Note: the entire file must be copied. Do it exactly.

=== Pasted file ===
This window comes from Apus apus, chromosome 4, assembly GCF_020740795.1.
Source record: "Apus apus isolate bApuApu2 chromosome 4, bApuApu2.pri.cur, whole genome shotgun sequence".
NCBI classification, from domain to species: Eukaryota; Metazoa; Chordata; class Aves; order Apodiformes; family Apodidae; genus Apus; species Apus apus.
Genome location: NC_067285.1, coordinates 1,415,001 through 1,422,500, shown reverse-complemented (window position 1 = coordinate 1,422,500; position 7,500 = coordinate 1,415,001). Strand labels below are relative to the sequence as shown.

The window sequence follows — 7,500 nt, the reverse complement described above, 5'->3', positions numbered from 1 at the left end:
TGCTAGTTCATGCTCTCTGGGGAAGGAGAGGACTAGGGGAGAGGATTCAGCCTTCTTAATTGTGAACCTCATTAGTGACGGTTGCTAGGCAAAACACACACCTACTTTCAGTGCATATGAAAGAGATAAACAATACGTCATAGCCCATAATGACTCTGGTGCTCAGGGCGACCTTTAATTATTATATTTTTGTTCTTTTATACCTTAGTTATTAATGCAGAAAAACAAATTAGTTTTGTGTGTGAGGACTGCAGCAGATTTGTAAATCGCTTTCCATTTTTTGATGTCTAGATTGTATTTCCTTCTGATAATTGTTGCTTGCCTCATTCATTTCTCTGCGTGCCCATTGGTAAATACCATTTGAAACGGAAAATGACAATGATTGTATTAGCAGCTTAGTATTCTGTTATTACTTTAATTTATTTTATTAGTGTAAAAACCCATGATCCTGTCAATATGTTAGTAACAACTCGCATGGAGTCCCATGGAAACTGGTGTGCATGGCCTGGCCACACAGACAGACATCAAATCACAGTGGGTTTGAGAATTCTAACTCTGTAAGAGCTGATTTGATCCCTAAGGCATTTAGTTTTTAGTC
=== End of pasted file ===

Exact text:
This window comes from Apus apus, chromosome 4, assembly GCF_020740795.1.
Source record: "Apus apus isolate bApuApu2 chromosome 4, bApuApu2.pri.cur, whole genome shotgun sequence".
NCBI classification, from domain to species: Eukaryota; Metazoa; Chordata; class Aves; order Apodiformes; family Apodidae; genus Apus; species Apus apus.
Genome location: NC_067285.1, coordinates 1,415,001 through 1,422,500, shown reverse-complemented (window position 1 = coordinate 1,422,500; position 7,500 = coordinate 1,415,001). Strand labels below are relative to the sequence as shown.

The window sequence follows — 7,500 nt, the reverse complement described above, 5'->3', positions numbered from 1 at the left end:
TGCTAGTTCATGCTCTCTGGGGAAGGAGAGGACTAGGGGAGAGGATTCAGCCTTCTTAATTGTGAACCTCATTAGTGACGGTTGCTAGGCAAAACACACACCTACTTTCAGTGCATATGAAAGAGATAAACAATACGTCATAGCCCATAATGACTCTGGTGCTCAGGGCGACCTTTAATTATTATATTTTTGTTCTTTTATACCTTAGTTATTAATGCAGAAAAACAAATTAGTTTTGTGTGTGAGGACTGCAGCAGATTTGTAAATCGCTTTCCATTTTTTGATGTCTAGATTGTATTTCCTTCTGATAATTGTTGCTTGCCTCATTCATTTCTCTGCGTGCCCATTGGTAAATACCATTTGAAACGGAAAATGACAATGATTGTATTAGCAGCTTAGTATTCTGTTATTACTTTAATTTATTTTATTAGTGTAAAAACCCATGATCCTGTCAATATGTTAGTAACAACTCGCATGGAGTCCCATGGAAACTGGTGTGCATGGCCTGGCCACACAGACAGACATCAAATCACAGTGGGTTTGAGAATTCTAACTCTGTAAGAGCTGATTTGATCCCTAAGGCATTTAGTTTTTAGTC